Portland struggled when it didn’t have another ball handler on the court outside of Lillard and McCollum, and Turner will help the ball keep moving and could be the kindle this offense needs to keep a consistent burn:
He also has a nice mid-range game that should provide some depth to this offense:
He’ll be playing alongside a superstar in Damian Lillard and a potential All-Star in C.J. McCollum on a team that will utilize space to take another leap in the Western Conference. Turner is going to be a big part of that.
While both Oladipo and Turner have a few years of experience in the NBA, Normal Powell is coming off his rookie season after being picked in the second round in the 2015 draft. His per game stats were modest — 5.6 points, 2.3 rebounds and an assist in 14.8 minutes per game — but that was enough to show that Powell has a future in this league.
In the playoffs, the Toronto Raptors used Powell as a swingman, playing both shooting guard and small forward. Having to guard guys like Paul George, Monta Ellis, Dwyane Wade, Joe Johnson, J.R. Smith and LeBron James one-on-one at various points throughout the playoffs, Powell held his own, finishing the postseason with a Defensive Box Plus-Minus of 1.5:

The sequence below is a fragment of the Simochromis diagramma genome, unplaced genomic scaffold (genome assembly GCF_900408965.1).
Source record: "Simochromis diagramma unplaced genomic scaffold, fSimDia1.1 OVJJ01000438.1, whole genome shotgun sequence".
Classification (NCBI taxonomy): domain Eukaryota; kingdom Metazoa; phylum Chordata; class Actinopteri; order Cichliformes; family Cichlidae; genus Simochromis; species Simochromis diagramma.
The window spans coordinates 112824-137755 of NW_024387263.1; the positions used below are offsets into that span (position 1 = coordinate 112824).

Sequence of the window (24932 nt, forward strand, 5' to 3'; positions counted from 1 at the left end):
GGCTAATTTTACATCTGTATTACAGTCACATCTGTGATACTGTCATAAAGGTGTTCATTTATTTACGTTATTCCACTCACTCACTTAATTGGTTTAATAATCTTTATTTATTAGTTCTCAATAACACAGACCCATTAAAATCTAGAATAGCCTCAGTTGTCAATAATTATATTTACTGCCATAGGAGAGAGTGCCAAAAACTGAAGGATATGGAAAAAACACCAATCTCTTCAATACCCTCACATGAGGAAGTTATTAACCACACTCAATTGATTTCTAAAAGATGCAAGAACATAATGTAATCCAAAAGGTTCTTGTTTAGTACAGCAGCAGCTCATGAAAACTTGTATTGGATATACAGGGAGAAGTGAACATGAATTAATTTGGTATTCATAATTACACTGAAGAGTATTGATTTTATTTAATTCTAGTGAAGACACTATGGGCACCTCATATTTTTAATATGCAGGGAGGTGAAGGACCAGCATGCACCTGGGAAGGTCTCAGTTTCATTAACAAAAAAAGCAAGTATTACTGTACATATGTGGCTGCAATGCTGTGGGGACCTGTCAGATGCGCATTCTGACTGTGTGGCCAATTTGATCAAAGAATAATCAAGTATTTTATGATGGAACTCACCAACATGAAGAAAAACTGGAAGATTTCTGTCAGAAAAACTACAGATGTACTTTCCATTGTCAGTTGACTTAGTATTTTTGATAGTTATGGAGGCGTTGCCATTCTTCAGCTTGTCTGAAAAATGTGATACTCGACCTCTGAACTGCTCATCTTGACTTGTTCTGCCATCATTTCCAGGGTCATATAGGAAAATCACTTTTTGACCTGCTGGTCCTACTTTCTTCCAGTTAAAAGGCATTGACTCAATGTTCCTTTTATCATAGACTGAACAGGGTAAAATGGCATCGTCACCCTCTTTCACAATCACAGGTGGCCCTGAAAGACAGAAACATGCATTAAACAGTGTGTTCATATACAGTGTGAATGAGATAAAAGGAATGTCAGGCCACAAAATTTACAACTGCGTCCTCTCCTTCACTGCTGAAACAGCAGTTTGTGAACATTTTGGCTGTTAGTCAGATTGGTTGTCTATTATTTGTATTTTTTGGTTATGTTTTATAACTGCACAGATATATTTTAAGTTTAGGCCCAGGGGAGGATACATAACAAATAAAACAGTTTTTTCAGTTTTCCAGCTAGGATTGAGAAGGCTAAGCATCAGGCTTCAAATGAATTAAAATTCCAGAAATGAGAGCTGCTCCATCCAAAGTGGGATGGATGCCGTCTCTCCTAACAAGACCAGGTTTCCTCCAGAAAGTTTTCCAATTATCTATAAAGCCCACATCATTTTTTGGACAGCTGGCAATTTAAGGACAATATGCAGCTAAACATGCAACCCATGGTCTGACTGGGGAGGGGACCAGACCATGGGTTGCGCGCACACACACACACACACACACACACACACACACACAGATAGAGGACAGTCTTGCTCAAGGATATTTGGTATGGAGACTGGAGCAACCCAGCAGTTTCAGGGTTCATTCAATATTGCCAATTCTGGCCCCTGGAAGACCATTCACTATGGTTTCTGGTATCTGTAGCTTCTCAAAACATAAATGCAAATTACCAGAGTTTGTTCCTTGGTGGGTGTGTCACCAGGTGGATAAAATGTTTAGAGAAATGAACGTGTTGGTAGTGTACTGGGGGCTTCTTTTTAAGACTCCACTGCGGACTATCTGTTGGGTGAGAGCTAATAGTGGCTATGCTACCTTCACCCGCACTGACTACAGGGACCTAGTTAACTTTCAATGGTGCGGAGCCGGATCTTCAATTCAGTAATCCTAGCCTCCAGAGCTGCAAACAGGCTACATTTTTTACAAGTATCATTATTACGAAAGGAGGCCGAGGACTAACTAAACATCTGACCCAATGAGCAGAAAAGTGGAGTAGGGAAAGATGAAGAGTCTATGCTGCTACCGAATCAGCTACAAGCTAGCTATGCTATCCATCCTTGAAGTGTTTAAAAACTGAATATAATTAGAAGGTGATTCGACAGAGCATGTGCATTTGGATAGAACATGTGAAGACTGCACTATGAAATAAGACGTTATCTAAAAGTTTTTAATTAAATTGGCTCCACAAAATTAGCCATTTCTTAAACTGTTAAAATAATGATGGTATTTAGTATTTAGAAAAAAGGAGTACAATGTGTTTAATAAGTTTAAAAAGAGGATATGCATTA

He still has work to do as a scorer, but did shoot above the league average from the corners — a very important part of the floor in today’s pace-and-space game.
Powell didn’t get many chances to facilitate, but he has a good feel for running the pick-and-roll, showing patience and touch getting the ball to his roll man. The Raptors should be able to utilize this more in certain lineups and give Lowry and DeRozan more time off the ball:
At 6-foot-4, 215 pounds, Powell has a strong frame and the positional versatility that will allow the Raptors to utilize him off the bench and trigger new lineups. A lineup of Kyle Lowry, DeMar DeRozan, Powell, DeMarre Carroll (sliding over to the 4) and Patrick Patterson could be used in small doses to space the floor and change the pace.
The Warriors have been the taste-makers of the NBA. Teams want to load up on three-point shooters, play fast and find power forwards who can both space the floor and protect the rim. Without Iguodala, however, a lot of what the Warriors do isn’t possible. That’s why they wouldn’t part with him even with Durant on board, and that’s why teams around the NBA are searching for their own Iguodala. These guys are a good start.